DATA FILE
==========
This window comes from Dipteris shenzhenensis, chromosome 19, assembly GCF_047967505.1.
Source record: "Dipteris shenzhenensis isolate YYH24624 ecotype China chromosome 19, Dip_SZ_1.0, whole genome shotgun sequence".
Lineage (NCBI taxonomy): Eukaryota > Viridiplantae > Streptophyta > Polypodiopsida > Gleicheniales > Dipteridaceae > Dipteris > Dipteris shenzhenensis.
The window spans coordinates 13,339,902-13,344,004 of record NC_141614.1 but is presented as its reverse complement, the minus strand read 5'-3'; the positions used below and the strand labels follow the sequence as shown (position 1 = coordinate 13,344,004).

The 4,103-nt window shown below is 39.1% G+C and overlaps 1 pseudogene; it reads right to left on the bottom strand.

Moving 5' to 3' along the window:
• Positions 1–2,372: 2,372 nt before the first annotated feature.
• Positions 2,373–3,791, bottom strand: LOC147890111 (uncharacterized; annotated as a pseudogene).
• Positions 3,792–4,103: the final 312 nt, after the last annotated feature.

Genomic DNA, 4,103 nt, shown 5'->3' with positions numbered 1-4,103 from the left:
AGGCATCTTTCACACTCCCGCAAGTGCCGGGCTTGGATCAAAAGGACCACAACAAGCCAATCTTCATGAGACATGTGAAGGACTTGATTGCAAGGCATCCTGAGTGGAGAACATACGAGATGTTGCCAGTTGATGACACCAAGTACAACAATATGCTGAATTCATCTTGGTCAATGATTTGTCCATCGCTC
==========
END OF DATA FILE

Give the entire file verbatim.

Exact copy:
This window comes from Dipteris shenzhenensis, chromosome 19, assembly GCF_047967505.1.
Source record: "Dipteris shenzhenensis isolate YYH24624 ecotype China chromosome 19, Dip_SZ_1.0, whole genome shotgun sequence".
Lineage (NCBI taxonomy): Eukaryota > Viridiplantae > Streptophyta > Polypodiopsida > Gleicheniales > Dipteridaceae > Dipteris > Dipteris shenzhenensis.
The window spans coordinates 13,339,902-13,344,004 of record NC_141614.1 but is presented as its reverse complement, the minus strand read 5'-3'; the positions used below and the strand labels follow the sequence as shown (position 1 = coordinate 13,344,004).

The 4,103-nt window shown below is 39.1% G+C and overlaps 1 pseudogene; it reads right to left on the bottom strand.

Moving 5' to 3' along the window:
• Positions 1–2,372: 2,372 nt before the first annotated feature.
• Positions 2,373–3,791, bottom strand: LOC147890111 (uncharacterized; annotated as a pseudogene).
• Positions 3,792–4,103: the final 312 nt, after the last annotated feature.

Genomic DNA, 4,103 nt, shown 5'->3' with positions numbered 1-4,103 from the left:
AGGCATCTTTCACACTCCCGCAAGTGCCGGGCTTGGATCAAAAGGACCACAACAAGCCAATCTTCATGAGACATGTGAAGGACTTGATTGCAAGGCATCCTGAGTGGAGAACATACGAGATGTTGCCAGTTGATGACACCAAGTACAACAATATGCTGAATTCATCTTGGTCAATGATTTGTCCATCGCTC